point at 1 p. m., where I met, it and relieved Colonel Tippin, who was in command during my absence. It consisted of four regiments of infantry, as follows: Sixty-eighth and One hundred and fourteenth Pennsylvania Volunteers, Twentieth New York State Militia, and Sixty-first Massachusetts Volunteers . From Meade's Station I moved to the Avery house and reported to Major-General Parke, whom I found in Fort Rice. I was ordered by General Parke to move to fort Sedgwick and report to General Griffin. Arriving at Fort Sedqwick at 2 p. m. was ordered by General Griffin to move my command as judiciously as possible into the front line held by his troops, and avail myself of the first opportunity to force the line the enemy then held. While forming my brigade in the picket-line in front of Fort Sedgwick I discovered that some of our troops on our right of Fort Mahone were breaking and falling back in confusion under a heavy fire of musketry. I immediately charged with my command and succeeded, under a fierce artillery and musketry fire, in driving back the enemy and reoccupying the line. Fort Mahone was still held by the enemy and I made suppositions t pass to its rear and assault in reserve. This position I communicated in writing to General Griffin, and asked that a brigade might be ordered to support me. At about 4.30 p. m. I received permission in writing from General Griffing to make the assault and was informed that Hamblin's brigade of the Sixth Corps, was moving up to my support, and that the Two hundred and eighth and Two hundred and ninth Pennsylvania Regiments would also support men.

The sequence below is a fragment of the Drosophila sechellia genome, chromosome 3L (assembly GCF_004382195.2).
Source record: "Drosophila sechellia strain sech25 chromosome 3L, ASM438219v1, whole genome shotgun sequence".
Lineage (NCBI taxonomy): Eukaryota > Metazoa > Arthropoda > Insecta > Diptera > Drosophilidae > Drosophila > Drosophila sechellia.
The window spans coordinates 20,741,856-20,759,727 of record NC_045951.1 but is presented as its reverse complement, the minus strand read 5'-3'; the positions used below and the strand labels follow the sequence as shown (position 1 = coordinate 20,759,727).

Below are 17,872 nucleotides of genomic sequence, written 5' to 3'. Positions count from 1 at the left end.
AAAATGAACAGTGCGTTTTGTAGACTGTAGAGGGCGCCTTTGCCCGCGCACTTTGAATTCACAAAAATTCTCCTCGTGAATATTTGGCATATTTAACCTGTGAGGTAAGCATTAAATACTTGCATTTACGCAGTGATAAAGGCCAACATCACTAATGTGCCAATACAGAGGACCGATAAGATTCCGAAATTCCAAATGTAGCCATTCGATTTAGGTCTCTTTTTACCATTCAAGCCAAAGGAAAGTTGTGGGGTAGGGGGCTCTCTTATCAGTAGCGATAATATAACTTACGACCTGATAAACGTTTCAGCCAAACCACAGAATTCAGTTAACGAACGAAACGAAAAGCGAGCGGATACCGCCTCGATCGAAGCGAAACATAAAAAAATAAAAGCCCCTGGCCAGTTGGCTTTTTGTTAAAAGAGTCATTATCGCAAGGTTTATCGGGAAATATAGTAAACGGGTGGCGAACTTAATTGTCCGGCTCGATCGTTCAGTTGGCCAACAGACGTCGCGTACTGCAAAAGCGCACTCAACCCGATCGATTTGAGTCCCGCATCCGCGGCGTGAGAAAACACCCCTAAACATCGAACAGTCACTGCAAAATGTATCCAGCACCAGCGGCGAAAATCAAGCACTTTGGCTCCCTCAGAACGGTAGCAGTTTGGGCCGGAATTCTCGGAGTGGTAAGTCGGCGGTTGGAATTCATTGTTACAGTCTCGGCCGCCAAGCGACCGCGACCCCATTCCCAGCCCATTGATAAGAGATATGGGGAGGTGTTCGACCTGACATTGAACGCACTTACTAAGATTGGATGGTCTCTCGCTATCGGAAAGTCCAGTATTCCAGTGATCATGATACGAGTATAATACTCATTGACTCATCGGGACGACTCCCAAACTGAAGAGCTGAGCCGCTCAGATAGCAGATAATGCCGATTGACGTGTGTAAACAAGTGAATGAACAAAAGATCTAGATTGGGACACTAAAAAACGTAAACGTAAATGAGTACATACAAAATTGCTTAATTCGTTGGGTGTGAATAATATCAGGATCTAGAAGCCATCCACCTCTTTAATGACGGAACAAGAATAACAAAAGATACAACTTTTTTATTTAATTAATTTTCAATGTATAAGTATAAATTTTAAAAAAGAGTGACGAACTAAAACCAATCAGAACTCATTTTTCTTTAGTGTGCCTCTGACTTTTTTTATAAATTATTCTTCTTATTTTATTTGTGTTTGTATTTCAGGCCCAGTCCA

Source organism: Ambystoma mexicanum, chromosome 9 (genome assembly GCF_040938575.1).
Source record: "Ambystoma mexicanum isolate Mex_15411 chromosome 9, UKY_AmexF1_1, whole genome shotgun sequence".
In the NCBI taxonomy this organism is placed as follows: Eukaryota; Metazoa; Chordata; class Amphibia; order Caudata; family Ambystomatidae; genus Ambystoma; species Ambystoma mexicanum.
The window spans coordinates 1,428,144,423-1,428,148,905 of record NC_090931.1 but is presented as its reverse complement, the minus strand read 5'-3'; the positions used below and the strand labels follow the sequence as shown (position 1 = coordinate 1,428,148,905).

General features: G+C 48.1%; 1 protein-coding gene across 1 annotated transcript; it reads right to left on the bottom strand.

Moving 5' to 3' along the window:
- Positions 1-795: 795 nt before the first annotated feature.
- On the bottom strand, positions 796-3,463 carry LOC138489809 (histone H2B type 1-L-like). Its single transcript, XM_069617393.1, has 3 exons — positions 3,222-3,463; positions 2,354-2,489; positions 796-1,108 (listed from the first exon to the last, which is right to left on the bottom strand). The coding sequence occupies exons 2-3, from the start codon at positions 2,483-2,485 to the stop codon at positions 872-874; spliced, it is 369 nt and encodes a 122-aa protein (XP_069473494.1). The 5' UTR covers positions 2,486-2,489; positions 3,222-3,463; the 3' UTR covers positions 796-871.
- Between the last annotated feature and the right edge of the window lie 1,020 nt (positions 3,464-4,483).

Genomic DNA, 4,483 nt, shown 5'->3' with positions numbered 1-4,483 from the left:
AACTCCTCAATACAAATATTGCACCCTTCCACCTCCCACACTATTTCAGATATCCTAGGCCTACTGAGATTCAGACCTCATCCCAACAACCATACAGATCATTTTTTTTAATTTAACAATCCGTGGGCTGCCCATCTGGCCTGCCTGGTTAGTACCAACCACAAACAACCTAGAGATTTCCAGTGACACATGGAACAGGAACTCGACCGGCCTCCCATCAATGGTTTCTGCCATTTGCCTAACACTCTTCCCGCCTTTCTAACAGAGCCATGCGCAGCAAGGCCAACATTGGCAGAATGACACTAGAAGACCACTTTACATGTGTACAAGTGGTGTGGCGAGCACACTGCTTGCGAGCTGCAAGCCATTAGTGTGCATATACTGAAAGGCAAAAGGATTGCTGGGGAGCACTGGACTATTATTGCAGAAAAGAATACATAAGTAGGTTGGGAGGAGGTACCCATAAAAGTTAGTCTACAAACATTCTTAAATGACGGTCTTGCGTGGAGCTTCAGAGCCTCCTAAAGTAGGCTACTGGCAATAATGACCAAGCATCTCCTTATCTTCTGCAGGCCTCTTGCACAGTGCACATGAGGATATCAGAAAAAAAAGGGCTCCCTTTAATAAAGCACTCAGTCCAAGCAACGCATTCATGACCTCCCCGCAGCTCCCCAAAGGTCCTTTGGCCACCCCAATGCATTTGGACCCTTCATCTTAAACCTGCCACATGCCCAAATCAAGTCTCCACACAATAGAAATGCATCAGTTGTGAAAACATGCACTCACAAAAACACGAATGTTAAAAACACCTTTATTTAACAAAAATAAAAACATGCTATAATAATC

Having completed my arrangements and being about to move forward I received a communication from General Griffin directing me not to assault, as upon consultation it was deemed imprudent at present, but to strengthen my left and hold fast to what I had. I immediately countermanded the orders for assault and occupied my time during the remainder of the day in throwing up an entrenched line on my left flank, from Fort Mahone towards Fort Sedgwick. This work was performed by the Sixth-first Massachusetts (Colonel Walcott), under a severe fire from the sharpshooters in Fort Mahone.
At 2 a. m. on 3rd instant the enemy's fire having ceased and a staff officer from General Hartranft's headquarters (I believe) having informed me that deserters gave information of the evacuation of the line, I assaulted Fort Mahone, but found it deserted. I at once moved forward toward Petersburg in line of battle, the Zouaves being deployed as skirmisher, and notified General Parke of my movements, requesting that the troops on my right and left be directed not to fire upon my troops. At 4 a. m. I received an order from General Parke not to be too day hasty, as a general advance was ordered for 5 a. m. I then halted until daylight at which time I found that troops on my right and left were pressing forward. My skirmishers were then thrown forward at double-quick, and I resumed my forward movement arriving at Petersburg shortly after 5 a. m., my skirmishers being the first troops in the city from the west end.
The One hundred and fourteenth Pennsylvania Volunteers found in the hands of the enemy a U. S. national flag belonging to some regiment unknown, which flag I now have in my possession. Arriving at Petersburg and hearing that Campbell's brigade across the Appomattox River was on fire I pushed forward at double-quick with the Sixty-gushing the flames the bridge fell in about fifteen minutes after our arrival.